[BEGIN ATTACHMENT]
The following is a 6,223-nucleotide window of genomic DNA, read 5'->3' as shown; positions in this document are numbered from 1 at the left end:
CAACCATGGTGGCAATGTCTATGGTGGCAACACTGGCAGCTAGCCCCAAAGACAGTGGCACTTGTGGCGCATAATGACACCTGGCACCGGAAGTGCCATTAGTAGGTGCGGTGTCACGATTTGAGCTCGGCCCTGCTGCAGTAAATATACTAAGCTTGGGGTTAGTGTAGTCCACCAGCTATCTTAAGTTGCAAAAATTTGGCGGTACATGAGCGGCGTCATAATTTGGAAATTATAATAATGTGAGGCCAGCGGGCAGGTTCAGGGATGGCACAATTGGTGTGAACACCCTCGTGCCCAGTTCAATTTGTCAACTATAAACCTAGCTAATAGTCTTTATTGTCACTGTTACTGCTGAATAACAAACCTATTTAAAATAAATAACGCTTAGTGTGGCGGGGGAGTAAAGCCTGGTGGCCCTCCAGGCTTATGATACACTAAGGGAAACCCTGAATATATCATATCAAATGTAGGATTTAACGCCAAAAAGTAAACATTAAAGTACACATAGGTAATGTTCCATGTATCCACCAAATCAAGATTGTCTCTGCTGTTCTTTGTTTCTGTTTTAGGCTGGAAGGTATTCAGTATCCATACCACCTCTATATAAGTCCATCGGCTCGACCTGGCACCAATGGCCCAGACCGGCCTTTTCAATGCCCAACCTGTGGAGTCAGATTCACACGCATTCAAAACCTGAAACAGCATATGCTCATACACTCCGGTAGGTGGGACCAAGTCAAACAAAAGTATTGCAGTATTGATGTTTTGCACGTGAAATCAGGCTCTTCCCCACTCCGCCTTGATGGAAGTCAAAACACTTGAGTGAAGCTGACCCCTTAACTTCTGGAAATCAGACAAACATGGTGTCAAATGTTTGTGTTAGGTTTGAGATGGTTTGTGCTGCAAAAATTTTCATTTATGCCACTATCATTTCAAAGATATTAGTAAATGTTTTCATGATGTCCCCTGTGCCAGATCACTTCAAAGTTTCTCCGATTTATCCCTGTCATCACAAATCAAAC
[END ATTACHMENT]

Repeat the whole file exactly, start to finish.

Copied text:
The following is a 6,223-nucleotide window of genomic DNA, read 5'->3' as shown; positions in this document are numbered from 1 at the left end:
CAACCATGGTGGCAATGTCTATGGTGGCAACACTGGCAGCTAGCCCCAAAGACAGTGGCACTTGTGGCGCATAATGACACCTGGCACCGGAAGTGCCATTAGTAGGTGCGGTGTCACGATTTGAGCTCGGCCCTGCTGCAGTAAATATACTAAGCTTGGGGTTAGTGTAGTCCACCAGCTATCTTAAGTTGCAAAAATTTGGCGGTACATGAGCGGCGTCATAATTTGGAAATTATAATAATGTGAGGCCAGCGGGCAGGTTCAGGGATGGCACAATTGGTGTGAACACCCTCGTGCCCAGTTCAATTTGTCAACTATAAACCTAGCTAATAGTCTTTATTGTCACTGTTACTGCTGAATAACAAACCTATTTAAAATAAATAACGCTTAGTGTGGCGGGGGAGTAAAGCCTGGTGGCCCTCCAGGCTTATGATACACTAAGGGAAACCCTGAATATATCATATCAAATGTAGGATTTAACGCCAAAAAGTAAACATTAAAGTACACATAGGTAATGTTCCATGTATCCACCAAATCAAGATTGTCTCTGCTGTTCTTTGTTTCTGTTTTAGGCTGGAAGGTATTCAGTATCCATACCACCTCTATATAAGTCCATCGGCTCGACCTGGCACCAATGGCCCAGACCGGCCTTTTCAATGCCCAACCTGTGGAGTCAGATTCACACGCATTCAAAACCTGAAACAGCATATGCTCATACACTCCGGTAGGTGGGACCAAGTCAAACAAAAGTATTGCAGTATTGATGTTTTGCACGTGAAATCAGGCTCTTCCCCACTCCGCCTTGATGGAAGTCAAAACACTTGAGTGAAGCTGACCCCTTAACTTCTGGAAATCAGACAAACATGGTGTCAAATGTTTGTGTTAGGTTTGAGATGGTTTGTGCTGCAAAAATTTTCATTTATGCCACTATCATTTCAAAGATATTAGTAAATGTTTTCATGATGTCCCCTGTGCCAGATCACTTCAAAGTTTCTCCGATTTATCCCTGTCATCACAAATCAAAC